The high incidence of the associated autoimmune conditions and joint symptoms suggests a possible underlying autoimmune pathogenic mechanism. In particular the association of lymphocytic colitis with coeliac disease is striking. The observed histological colonic changes in these patients may be due to a toxic luminal agent other than gluten. Lymphocytic colitis seems to be non-responsive to a gluten free diet, but a detailed histological study with follow up colonic biopsies has not been reported to our knowledge. Coeliac patients presenting with diarrhoea while strictly adhering to their gluten free diet should therefore undergo colonoscopy with biopsies to look for colonic abnormalities. Other studies found differences in HLA patterns for lymphocytic colitis and not for collagenous colitis.13-15
In general lymphocytic colitis seems to have a somewhat milder presentation and a better prognosis. Overall both conditions are less chronic than initially reported. If one considers the bias from patients lost to follow up the overall prognosis is likely to be even better than the figures reported. In this large series no cases with life threatening diarrhoea were encountered. Patients received a variety of medical treatments; no diverting ileostomies or colectomies were performed.15-17 The numerous drugs used in an uncontrolled way do not allow conclusions to be drawn on efficacy from these retrospective data.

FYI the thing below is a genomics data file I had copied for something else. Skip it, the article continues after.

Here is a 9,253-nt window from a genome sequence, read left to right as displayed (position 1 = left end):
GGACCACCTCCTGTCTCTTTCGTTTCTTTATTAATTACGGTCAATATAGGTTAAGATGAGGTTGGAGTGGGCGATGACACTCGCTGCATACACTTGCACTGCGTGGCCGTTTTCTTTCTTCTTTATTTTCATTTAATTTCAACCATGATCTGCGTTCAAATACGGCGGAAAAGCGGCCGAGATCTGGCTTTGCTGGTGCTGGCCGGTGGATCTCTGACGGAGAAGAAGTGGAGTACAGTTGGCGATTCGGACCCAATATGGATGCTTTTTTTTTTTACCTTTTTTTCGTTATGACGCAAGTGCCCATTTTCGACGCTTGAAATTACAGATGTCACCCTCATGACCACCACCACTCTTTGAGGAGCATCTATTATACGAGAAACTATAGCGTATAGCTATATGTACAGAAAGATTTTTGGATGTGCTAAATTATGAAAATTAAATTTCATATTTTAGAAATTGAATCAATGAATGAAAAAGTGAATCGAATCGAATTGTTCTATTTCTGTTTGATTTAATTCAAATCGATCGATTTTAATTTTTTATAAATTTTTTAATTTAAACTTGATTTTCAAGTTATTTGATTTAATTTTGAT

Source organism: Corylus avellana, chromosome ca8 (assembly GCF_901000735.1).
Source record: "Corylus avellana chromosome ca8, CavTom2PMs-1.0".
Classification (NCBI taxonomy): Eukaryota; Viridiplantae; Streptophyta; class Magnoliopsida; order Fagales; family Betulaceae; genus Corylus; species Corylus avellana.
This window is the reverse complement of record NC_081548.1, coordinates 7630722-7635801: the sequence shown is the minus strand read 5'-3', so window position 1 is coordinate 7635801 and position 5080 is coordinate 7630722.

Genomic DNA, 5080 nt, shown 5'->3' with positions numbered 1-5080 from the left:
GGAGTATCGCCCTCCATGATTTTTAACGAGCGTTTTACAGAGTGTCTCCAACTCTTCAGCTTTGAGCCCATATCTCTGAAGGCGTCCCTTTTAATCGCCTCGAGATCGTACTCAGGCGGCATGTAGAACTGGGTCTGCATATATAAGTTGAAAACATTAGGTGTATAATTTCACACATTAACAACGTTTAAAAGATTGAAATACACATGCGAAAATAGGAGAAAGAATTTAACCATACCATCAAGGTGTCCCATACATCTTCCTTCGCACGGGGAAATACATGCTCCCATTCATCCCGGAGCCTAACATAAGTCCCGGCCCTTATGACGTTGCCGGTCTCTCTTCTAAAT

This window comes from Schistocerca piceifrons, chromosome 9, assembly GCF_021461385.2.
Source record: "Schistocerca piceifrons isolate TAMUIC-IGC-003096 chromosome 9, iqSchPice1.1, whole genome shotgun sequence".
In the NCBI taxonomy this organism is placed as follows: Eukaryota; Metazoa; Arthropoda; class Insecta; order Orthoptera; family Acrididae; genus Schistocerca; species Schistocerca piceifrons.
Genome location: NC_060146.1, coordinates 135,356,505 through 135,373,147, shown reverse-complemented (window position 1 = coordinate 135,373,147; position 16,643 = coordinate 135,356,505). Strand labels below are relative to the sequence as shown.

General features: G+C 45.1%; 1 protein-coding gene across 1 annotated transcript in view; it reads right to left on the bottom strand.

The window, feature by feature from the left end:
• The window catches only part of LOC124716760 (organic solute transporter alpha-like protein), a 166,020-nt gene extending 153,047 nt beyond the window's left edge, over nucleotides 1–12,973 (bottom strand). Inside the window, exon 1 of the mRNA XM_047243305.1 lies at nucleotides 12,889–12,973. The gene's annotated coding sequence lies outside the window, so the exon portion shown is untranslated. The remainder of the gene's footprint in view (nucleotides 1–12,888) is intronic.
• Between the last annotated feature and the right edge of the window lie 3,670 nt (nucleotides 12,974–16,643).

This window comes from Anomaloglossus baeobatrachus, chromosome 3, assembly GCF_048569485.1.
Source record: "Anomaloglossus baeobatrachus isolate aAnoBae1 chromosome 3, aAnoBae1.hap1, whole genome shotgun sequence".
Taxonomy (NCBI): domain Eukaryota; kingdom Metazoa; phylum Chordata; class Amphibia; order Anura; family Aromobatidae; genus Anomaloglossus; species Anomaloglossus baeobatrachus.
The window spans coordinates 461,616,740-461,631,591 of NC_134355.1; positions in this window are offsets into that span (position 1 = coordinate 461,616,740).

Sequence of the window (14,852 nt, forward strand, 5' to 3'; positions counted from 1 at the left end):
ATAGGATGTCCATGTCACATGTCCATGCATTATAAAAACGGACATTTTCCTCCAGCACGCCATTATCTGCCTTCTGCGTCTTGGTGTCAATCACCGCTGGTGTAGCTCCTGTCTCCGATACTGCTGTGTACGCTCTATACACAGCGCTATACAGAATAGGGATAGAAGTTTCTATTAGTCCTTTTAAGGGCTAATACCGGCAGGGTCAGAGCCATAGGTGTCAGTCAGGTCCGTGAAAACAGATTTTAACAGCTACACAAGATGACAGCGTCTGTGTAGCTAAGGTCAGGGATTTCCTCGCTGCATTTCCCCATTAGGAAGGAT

In summary, lymphocytic and collagenous colitis are related but not identical clinical conditions. Although overlap syndromes seem to exist, their particular histological presentation, difference in sex, smoking behaviour, and prognosis suggest two distinct clinical syndromes. The precise pathogenic mechanism remains obscure but is likely to be multifactorial. As in patients with chronic idiopathic IBD there may be an underlying immune dysregulation causing an inappropriate inflammatory reaction of the colonic mucosa, possibly modified by smoking and NSAID use, to a rather common luminal antigen. Among unknown triggering factors different classes of drugs and possibly herbal preparations can be involved. Ticlopidine and flutamide should be added to the list of known causes. Controlled prospective data on the efficacy of different anti-inflammatory drugs are urgently needed. These trials should be placebo controlled and focus on true refractory cases excluding all possible drug induced cases.
We are grateful to the following members of the Belgian IBD Research Group for contributing and sharing their cases in this study: F Baert, L Rutgeerts, G Ghillebert, W Tanghe (Heilig Hartziekenhuis, Roeselare); G D’Haens, K Wouters, P Rutgeerts, K Geboes (UZ Gasthuisberg, Leuven); P Hoang, C Sempoux, R Fiasse (UCL Louvain ); S Naegels, M Pipeleers-Marichal (VUB, Brussel); F D’Heygere, A Vanneste (St Niklaaskliniek, Kortrijk); J Holvoet (AZ Middelheim); E Louis, J Belaiche (CHU, Liège); M Devos, C Cuvelier (UZ Gent); A Schmidt, A van Gossum (ULB, Bruxelles); P Pelckmans, M Van Outryve (UIA, Antwerpen); M Cabooter (AZ Sint Jan, Brugge); A Mast (H Familie, Gent), M de Reuck (Hôpital Brugman, Bruxelles). We owe a great deal to Sofie Joossens, Karin Cheyns, Isolde Aerden, and Lisbeth Lemmens for expert research and secretarial assistance and to Elly Den-Hond for the statistical analysis. The Belgian IBD research group is sponsored by Astra Pharmaceuticals, Belgium.
- Abbreviations used in this paper:
- intraepithelial lymphocytes
- inflammatory bowel disease
- non-steroidal anti-inflammatory drug